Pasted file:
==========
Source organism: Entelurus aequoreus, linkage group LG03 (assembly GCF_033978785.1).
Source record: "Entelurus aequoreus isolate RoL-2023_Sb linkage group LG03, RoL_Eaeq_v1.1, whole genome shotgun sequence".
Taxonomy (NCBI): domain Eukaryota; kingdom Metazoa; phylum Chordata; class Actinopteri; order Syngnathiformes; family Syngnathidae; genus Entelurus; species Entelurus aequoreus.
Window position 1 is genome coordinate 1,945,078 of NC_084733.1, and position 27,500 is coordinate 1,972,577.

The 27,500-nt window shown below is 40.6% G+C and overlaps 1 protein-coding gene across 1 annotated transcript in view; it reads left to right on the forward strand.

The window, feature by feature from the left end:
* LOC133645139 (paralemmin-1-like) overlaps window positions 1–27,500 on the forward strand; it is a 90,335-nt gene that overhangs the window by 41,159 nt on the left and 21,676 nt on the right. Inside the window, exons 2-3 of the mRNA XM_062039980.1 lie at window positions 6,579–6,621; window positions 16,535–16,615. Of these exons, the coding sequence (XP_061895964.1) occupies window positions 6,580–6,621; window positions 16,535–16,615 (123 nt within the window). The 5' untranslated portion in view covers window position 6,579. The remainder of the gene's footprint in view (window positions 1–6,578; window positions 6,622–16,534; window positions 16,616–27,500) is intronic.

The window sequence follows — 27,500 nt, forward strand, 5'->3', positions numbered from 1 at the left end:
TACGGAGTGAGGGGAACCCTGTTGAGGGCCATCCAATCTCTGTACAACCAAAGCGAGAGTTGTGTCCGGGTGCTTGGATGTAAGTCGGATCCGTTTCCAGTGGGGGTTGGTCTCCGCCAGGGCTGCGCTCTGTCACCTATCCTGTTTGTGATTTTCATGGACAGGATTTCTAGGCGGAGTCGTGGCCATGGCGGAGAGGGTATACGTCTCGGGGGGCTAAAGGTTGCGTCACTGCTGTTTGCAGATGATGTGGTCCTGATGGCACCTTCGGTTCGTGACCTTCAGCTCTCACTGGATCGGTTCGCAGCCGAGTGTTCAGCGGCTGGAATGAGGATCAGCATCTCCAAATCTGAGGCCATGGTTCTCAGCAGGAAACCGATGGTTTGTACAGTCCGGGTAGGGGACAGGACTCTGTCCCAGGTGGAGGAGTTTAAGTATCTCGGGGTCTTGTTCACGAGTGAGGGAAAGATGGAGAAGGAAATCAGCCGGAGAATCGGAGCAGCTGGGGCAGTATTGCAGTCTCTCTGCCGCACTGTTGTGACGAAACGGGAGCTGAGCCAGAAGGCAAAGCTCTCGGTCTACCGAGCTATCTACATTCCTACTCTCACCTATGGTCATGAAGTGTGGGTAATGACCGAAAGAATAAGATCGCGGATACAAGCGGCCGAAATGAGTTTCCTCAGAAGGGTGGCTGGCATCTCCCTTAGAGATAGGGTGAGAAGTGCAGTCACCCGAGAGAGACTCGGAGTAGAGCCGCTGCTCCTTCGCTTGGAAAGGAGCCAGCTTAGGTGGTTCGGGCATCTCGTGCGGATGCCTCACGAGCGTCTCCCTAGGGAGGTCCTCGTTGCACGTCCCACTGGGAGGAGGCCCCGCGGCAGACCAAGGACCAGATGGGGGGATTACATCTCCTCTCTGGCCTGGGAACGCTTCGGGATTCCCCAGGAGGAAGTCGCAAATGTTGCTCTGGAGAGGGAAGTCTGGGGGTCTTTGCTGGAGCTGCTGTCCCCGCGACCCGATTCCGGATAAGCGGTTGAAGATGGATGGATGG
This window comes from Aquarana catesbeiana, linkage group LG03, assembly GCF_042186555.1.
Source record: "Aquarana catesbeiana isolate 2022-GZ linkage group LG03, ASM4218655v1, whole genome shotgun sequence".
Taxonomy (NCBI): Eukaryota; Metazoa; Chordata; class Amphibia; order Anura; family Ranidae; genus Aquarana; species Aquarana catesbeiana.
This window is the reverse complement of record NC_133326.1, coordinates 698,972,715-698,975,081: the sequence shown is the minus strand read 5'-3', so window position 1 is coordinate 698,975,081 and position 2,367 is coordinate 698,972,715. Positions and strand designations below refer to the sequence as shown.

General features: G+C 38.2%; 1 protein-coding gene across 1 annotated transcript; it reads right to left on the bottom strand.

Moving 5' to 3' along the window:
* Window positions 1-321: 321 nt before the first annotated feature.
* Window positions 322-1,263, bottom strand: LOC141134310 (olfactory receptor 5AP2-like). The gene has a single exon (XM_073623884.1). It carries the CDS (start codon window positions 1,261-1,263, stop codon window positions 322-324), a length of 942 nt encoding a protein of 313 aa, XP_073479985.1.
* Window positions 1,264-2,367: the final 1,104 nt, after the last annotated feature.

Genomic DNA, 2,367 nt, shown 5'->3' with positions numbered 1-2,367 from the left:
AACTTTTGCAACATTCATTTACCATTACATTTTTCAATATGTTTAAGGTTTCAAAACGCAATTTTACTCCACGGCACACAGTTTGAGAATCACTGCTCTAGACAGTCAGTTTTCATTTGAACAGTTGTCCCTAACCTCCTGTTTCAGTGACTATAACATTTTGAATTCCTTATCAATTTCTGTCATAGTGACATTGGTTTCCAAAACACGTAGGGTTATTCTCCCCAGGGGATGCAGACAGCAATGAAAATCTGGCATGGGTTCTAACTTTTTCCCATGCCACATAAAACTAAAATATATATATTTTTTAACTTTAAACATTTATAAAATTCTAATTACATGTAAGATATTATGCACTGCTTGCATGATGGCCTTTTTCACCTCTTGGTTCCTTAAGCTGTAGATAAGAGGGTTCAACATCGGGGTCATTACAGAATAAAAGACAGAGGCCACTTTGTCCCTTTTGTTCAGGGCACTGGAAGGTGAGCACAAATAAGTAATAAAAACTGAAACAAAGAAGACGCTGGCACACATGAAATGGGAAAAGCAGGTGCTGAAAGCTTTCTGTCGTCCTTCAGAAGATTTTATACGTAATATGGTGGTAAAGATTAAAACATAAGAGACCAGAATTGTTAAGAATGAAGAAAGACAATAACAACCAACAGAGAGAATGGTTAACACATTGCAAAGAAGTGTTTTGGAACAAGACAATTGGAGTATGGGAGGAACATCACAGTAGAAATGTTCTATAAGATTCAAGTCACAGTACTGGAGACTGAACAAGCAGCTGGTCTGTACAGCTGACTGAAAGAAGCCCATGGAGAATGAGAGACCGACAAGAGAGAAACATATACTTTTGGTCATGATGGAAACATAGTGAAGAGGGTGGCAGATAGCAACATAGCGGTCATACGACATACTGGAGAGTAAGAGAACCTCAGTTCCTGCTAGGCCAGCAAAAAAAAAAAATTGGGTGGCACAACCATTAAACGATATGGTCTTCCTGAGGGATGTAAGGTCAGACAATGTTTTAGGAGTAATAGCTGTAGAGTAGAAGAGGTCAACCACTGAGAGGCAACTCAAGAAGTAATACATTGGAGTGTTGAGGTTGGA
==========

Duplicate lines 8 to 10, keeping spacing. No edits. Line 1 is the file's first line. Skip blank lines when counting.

The window sequence follows — 27,500 nt, forward strand, 5'->3', positions numbered from 1 at the left end:
TACGGAGTGAGGGGAACCCTGTTGAGGGCCATCCAATCTCTGTACAACCAAAGCGAGAGTTGTGTCCGGGTGCTTGGATGTAAGTCGGATCCGTTTCCAGTGGGGGTTGGTCTCCGCCAGGGCTGCGCTCTGTCACCTATCCTGTTTGTGATTTTCATGGACAGGATTTCTAGGCGGAGTCGTGGCCATGGCGGAGAGGGTATACGTCTCGGGGGGCTAAAGGTTGCGTCACTGCTGTTTGCAGATGATGTGGTCCTGATGGCACCTTCGGTTCGTGACCTTCAGCTCTCACTGGATCGGTTCGCAGCCGAGTGTTCAGCGGCTGGAATGAGGATCAGCATCTCCAAATCTGAGGCCATGGTTCTCAGCAGGAAACCGATGGTTTGTACAGTCCGGGTAGGGGACAGGACTCTGTCCCAGGTGGAGGAGTTTAAGTATCTCGGGGTCTTGTTCACGAGTGAGGGAAAGATGGAGAAGGAAATCAGCCGGAGAATCGGAGCAGCTGGGGCAGTATTGCAGTCTCTCTGCCGCACTGTTGTGACGAAACGGGAGCTGAGCCAGAAGGCAAAGCTCTCGGTCTACCGAGCTATCTACATTCCTACTCTCACCTATGGTCATGAAGTGTGGGTAATGACCGAAAGAATAAGATCGCGGATACAAGCGGCCGAAATGAGTTTCCTCAGAAGGGTGGCTGGCATCTCCCTTAGAGATAGGGTGAGAAGTGCAGTCACCCGAGAGAGACTCGGAGTAGAGCCGCTGCTCCTTCGCTTGGAAAGGAGCCAGCTTAGGTGGTTCGGGCATCTCGTGCGGATGCCTCACGAGCGTCTCCCTAGGGAGGTCCTCGTTGCACGTCCCACTGGGAGGAGGCCCCGCGGCAGACCAAGGACCAGATGGGGGGATTACATCTCCTCTCTGGCCTGGGAACGCTTCGGGATTCCCCAGGAGGAAGTCGCAAATGTTGCTCTGGAGAGGGAAGTCTGGGGGTCTTTGCTGGAGCTGCTGTCCCCGCGACCCGATTCCGGATAAGCGGTTGAAGATGGATGGATGG
This window comes from Aquarana catesbeiana, linkage group LG03, assembly GCF_042186555.1.